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Adult-acquired Neurology - Stroke

ness37's version from 2018-04-30 12:26


Question Answer
DefinitionInterruption of blood supply to brain = neurones are deprived of oxygen + nutrients (glucose). Sudden onset, no warning, neurones seize to function within seconds, pathological changes within minutes (symptoms last 24 hours+)
Types of strokeIschemic (80-90%) or Haemorrhagic (10%)
Ischemic Fragment of material (embolus - blood clot, tumor, bacteria) travels through the blood vessel to a point of narrowing and blocks blood flow or blood clot (thrombus) forms somewhere else in body and travels to brain artery
HaemorrhagicBlood vessel in brain ruptures (accumulation of blood in neural tissue) which may need surgery to remove build up (shunting - draining) not suitable for blood thinners = important to find out which one it is)
TIAMay precede Ischemic stroke, symptoms last for seconds or minutes but less than 24 hours
Risk factorsSmoking, hypertension, increasing age, diabetes, heart disease, excess alcohol, high cholesterol, fast/irregular heart beat, previous stroke/s
DiagnosisNeed to consider: where stroke has occurred, what type of stroke have they had, risk factors and functional effects = needs to be quick. Brain imaging (MRI and CT scan)
Prognosis20% will die within 30 days of onset, death usually results from bleeding in the brain. Subsequent deaths are usually due to pneumonia.
RecoveryRapid recovery = first 4-6 weeks. Recovery may be slow after then. Approx 50% of survivors will be dependant at 1 year post stroke
Bamford SystemClassification system for bedside diagnosis of region of brain affected (allows for prediction of prognosis) TACS, PACS, LACS and POCS
TACS and PACSMCA infarct, aphasia, executive dysfunction, disinhibition, lack of insight, visual field deficit, motor and sensory deficit.
LACSUnilateral weakness, sensory loss, may have dysarthria, no cognitive signs
POCSMotor deficits (damage same side as stroke) dysphagia and dysarthria
Treatment for Ischemic strokeAnti-platelets e.g. Asprin (reduce chance of another clot forming) Anticoagulants, carotid stent (surgery to unblock artery) Thrombolysis - meds to disperse clot (within 4 1/2 hours stroke onset) or Thrombectomy - emergency procedure to remove blood clot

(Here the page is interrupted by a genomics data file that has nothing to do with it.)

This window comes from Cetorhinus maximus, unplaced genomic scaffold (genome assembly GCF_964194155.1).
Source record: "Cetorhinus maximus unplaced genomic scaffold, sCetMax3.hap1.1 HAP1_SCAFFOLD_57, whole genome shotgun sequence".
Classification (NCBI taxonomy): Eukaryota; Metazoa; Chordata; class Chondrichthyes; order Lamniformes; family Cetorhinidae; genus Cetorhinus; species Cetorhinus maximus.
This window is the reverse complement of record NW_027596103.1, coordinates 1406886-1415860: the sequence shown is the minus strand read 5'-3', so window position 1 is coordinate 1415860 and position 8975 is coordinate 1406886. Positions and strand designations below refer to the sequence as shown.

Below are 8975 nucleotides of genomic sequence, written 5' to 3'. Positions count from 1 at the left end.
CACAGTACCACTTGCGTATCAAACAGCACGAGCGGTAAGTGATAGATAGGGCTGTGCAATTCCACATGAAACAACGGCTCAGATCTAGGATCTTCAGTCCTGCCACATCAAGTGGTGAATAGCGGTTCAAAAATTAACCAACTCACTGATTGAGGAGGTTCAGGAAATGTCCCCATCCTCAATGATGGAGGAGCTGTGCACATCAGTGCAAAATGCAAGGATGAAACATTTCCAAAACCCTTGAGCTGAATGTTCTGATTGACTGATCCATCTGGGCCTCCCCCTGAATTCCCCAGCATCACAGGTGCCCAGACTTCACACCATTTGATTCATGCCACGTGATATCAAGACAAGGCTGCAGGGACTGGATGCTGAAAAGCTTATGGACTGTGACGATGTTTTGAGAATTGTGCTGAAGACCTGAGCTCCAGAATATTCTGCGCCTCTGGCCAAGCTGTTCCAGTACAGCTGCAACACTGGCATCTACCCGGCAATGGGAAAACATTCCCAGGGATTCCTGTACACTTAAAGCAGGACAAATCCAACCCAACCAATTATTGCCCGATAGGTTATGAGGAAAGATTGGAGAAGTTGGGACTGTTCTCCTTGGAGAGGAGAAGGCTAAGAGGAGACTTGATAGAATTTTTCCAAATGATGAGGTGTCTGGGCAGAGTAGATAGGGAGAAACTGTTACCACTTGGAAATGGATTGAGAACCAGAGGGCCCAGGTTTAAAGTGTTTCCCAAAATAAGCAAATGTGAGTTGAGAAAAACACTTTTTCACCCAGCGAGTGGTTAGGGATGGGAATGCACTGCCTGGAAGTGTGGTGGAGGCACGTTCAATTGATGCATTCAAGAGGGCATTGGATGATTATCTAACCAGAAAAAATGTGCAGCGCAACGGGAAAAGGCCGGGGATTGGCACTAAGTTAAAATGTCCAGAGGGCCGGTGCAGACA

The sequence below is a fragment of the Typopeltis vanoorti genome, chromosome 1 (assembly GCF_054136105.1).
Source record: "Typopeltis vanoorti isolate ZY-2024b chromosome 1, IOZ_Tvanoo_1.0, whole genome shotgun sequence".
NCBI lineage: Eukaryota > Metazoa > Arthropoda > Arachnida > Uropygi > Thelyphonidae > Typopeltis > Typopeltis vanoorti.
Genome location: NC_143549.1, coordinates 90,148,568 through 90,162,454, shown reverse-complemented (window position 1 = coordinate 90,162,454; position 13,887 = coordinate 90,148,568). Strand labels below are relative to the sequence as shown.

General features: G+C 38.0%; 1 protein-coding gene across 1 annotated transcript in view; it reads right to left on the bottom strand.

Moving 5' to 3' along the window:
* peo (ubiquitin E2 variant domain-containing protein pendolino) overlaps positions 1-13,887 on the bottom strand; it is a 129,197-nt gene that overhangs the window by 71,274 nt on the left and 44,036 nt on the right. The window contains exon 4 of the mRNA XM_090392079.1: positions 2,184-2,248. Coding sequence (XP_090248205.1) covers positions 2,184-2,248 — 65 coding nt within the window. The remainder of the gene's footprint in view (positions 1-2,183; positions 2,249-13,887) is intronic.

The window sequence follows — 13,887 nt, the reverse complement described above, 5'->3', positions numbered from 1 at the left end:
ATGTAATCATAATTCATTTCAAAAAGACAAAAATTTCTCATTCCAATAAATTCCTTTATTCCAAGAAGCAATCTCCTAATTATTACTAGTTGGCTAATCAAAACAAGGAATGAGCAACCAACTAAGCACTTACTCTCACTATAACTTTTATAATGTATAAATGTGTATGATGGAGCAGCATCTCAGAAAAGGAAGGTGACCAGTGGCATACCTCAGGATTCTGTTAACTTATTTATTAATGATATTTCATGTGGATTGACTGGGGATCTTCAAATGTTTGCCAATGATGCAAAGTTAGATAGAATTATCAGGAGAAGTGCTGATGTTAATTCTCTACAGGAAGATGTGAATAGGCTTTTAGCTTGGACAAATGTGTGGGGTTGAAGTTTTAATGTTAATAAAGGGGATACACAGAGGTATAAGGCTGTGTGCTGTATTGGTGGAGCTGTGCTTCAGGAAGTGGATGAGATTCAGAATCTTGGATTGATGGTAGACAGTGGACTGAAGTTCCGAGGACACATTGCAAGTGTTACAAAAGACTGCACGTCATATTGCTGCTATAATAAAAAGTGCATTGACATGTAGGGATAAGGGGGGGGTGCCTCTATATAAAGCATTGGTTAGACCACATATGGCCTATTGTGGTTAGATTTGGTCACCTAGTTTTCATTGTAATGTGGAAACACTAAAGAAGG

Treatment for Haemorrhagic strokeSurgery (to remove blood, stop bleeding and relieve pressure) or craniotomy (small piece of skull removed to get to brain)
MDTOrganised stroke unit care: go to hyperacute stroke unit (0-72 hrs) to prevent death, reduce disability and reduced need to institutionalised care. Specialised MDT = coordinated assessment, rehab, goal setting and discharge plan
Implications for speechUnilateral UMN dysarthria - tends to be relatively mild, tongue deviates to weaker side, articulation (most likely affected). Spastic dysarthria - lips and tongue movements restricted, often co-occurs with dysphagia, voice and speech affected (mono-pitch, mono-loudness, hypernasality, reduced speech rate) Flaccid dysarthria - affects speed, range and accuracy of movement, depends on cranial nerve affected (Articulation = Trigeminal V, Facial VIII and Glossopharyngeal XII
Implications for languageAphasia - Broca's (expressive) or Wernicke's (receptive) 33% of people who survive a stroke will have it
Implications for swallow Impaired in 50% of cases. May resolve or persist. 3x more likely to develop pneumonia. Short term NG tube (consider PEG if NBM for more than 2 weeks)
NICE guidelinesRehab goal = minimum therapy 5 days for 45 mins per week. Dysphagia = hydration and swallow assessed within 4 hours. Aphasia = SLT assessment for diagnosis (within 1 week), opportunity to practise language and communication skills (first 4 months) Dysarthria - Assessed by SLT to diagnose type, communication partners training, AAC (if required)